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  1. #1
    Explorer is offline Junior Member
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    Default 'must' for probability

    Is it correct to use 'must' for expressing probability in sentences like

    'He must return, he's forgotten his umbrella.' (He will probably return, he's forgotten his umbrella)
    'He's trained much, he must win the game'. (He's trained much, he will probably win the game)

  2. #2
    abaka is offline Senior Member
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    Default Re: 'must' for probability

    "Must" is indeed sometimes used to mark probability in certain informal contexts. Examples:

    Given how well the Netherlands has been playing, they must surely win the championship this year.

    He has many umbrellas. He must have a hard time picking one.

    But it's not a good usage if there is the least possibility of confusion with the usual "must" of obligation or necessity. Therefore your second sentence is perhaps acceptable, although it should be avoided in formal writing. Your first sentence is very questionable, I think.

  3. #3
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    Default Re: 'must' for probability

    Quote Originally Posted by abaka;896754
    [I
    Given how well the Netherlands has been playing, they must surely win the championship this year.[/I]
    Which championship are you talking about? Surely not the Euro2012, they could have hardly done worse there
    Please be aware that I'm neither a native English speaker nor a teacher.

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    abaka is offline Senior Member
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    Default Re: 'must' for probability


  5. #5
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    Default Re: 'must' for probability

    The use of 'must' to indicate logical certainty is not particularly informal.

    It is not generally used if there is a possibility of ambiguity. When it is clear that the present moment is being spoken of, then there is no problem; 'must's uggesting obligation almost always applies to something that must be done after the moment of speaking.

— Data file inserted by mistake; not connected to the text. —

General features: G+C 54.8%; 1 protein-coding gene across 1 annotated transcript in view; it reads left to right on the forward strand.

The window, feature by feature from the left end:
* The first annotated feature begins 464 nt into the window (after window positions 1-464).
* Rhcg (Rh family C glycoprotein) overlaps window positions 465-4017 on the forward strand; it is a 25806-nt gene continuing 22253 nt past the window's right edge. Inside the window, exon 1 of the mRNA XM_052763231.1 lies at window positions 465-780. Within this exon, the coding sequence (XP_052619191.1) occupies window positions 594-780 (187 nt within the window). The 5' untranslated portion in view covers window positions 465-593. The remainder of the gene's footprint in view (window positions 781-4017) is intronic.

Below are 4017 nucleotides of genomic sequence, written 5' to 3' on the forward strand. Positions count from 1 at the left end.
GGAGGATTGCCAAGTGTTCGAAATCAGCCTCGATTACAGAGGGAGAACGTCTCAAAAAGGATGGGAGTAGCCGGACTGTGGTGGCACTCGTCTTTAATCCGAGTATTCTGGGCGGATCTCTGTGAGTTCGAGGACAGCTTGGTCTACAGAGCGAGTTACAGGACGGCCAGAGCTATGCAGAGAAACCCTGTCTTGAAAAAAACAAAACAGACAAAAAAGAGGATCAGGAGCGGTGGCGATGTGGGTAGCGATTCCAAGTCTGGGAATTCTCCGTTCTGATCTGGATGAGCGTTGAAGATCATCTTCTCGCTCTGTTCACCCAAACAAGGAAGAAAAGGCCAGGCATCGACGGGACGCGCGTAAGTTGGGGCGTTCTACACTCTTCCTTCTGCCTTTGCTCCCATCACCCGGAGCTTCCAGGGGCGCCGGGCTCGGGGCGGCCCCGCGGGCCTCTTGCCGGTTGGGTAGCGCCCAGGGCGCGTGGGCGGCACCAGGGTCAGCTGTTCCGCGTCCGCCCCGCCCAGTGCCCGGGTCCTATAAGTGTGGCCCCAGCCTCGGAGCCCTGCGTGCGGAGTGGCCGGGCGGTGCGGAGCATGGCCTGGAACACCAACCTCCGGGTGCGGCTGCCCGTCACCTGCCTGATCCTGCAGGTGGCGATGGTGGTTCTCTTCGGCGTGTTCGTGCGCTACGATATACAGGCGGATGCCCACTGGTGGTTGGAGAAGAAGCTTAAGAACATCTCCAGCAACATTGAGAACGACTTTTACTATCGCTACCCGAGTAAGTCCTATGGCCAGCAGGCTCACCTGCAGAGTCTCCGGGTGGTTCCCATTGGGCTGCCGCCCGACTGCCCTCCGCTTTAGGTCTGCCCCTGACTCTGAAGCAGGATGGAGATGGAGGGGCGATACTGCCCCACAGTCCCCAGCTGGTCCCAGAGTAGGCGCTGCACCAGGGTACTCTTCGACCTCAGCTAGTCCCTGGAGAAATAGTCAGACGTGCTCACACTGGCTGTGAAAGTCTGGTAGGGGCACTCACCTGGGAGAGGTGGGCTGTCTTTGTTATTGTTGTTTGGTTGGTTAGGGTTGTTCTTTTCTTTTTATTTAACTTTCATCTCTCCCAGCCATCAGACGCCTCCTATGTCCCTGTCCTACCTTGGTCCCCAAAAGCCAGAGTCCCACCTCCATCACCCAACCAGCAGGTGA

'He must return, he's forgotten his umbrella.' (not for logical certainty)
    'He must be very wet; he's forgotten his umrella.' (fine for logical certainty)
    'They must win tomorrow, or I'll lose my bet.' (not for logical certainty)
    'They must win tomorrow after all the money they've spent on new players'. (possibly ambiguous)
    Please do not edit your question after it has received a response. Such editing can make the response hard for others to understand.


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    Explorer is offline Junior Member
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    Default Re: 'must' for probability

    One question more in this topic.
    The sense of which expression of the two ones placed below is closer to the sense of 'He must be very wet...'
    'He is certainly very wet...'
    'He is probably very wet...'
    ?

  7. #7
    5jj's Avatar
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    Default Re: 'must' for probability

    It's probably closer to 'certainly'. Will suggests more absolute certainty than must, which suggests a logically deduced certainty; that is stronger than probability.
    Please do not edit your question after it has received a response. Such editing can make the response hard for others to understand.


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    Explorer is offline Junior Member
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    Default Re: 'must' for probability

    Thank you very much for your answer.

    Please check the following examples whether they contain any ambiguity. In all of the sentences the speaker expresses certainty with respect to future events.

    'His car is moving 10 Km/h faster, he must come up with Jon in an hour.'